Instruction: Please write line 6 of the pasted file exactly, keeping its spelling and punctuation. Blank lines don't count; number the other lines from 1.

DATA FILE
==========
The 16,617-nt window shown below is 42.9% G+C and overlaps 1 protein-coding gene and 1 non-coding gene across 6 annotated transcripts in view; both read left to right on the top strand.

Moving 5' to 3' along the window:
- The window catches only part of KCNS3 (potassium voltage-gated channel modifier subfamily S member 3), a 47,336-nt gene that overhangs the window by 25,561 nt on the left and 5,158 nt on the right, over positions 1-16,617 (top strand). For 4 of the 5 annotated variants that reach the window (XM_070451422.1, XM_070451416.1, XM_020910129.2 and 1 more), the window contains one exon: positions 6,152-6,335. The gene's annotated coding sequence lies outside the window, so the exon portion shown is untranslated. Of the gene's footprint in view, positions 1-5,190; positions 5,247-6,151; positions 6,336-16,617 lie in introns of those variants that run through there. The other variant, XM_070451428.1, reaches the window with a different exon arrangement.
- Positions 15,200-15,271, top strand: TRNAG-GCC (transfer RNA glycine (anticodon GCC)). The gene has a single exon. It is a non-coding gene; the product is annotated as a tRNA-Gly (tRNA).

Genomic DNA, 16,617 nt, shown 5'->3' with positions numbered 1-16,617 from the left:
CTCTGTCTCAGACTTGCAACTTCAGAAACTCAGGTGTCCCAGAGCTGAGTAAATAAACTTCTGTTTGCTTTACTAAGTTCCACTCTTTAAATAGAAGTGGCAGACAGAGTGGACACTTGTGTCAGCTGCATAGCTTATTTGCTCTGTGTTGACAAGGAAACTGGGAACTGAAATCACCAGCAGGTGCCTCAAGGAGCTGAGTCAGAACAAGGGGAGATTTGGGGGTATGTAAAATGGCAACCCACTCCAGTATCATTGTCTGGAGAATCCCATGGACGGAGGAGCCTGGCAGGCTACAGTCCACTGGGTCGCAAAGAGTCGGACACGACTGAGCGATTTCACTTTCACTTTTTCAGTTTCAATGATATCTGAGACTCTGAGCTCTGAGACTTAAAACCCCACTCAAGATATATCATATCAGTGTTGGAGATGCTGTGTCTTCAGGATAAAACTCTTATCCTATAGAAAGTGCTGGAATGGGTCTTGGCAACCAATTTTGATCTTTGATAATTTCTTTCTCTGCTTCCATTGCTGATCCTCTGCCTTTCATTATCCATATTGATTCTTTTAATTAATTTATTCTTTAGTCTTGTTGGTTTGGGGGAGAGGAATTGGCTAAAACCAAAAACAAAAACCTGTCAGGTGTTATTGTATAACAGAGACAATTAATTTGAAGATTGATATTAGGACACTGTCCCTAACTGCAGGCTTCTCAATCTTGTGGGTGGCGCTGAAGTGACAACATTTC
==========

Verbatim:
CTCTGTCTCAGACTTGCAACTTCAGAAACTCAGGTGTCCCAGAGCTGAGTAAATAAACTTCTGTTTGCTTTACTAAGTTCCACTCTTTAAATAGAAGTGGCAGACAGAGTGGACACTTGTGTCAGCTGCATAGCTTATTTGCTCTGTGTTGACAAGGAAACTGGGAACTGAAATCACCAGCAGGTGCCTCAAGGAGCTGAGTCAGAACAAGGGGAGATTTGGGGGTATGTAAAATGGCAACCCACTCCAGTATCATTGTCTGGAGAATCCCATGGACGGAGGAGCCTGGCAGGCTACAGTCCACTGGGTCGCAAAGAGTCGGACACGACTGAGCGATTTCACTTTCACTTTTTCAGTTTCAATGATATCTGAGACTCTGAGCTCTGAGACTTAAAACCCCACTCAAGATATATCATATCAGTGTTGGAGATGCTGTGTCTTCAGGATAAAACTCTTATCCTATAGAAAGTGCTGGAATGGGTCTTGGCAACCAATTTTGATCTTTGATAATTTCTTTCTCTGCTTCCATTGCTGATCCTCTGCCTTTCATTATCCATATTGATTCTTTTAATTAATTTATTCTTTAGTCTTGTTGGTTTGGGGGAGAGGAATTGGCTAAAACCAAAAACAAAAACCTGTCAGGTGTTATTGTATAACAGAGACAATTAATTTGAAGATTGATATTAGGACACTGTCCCTAACTGCAGGCTTCTCAATCTTGTGGGTGGCGCTGAAGTGACAACATTTC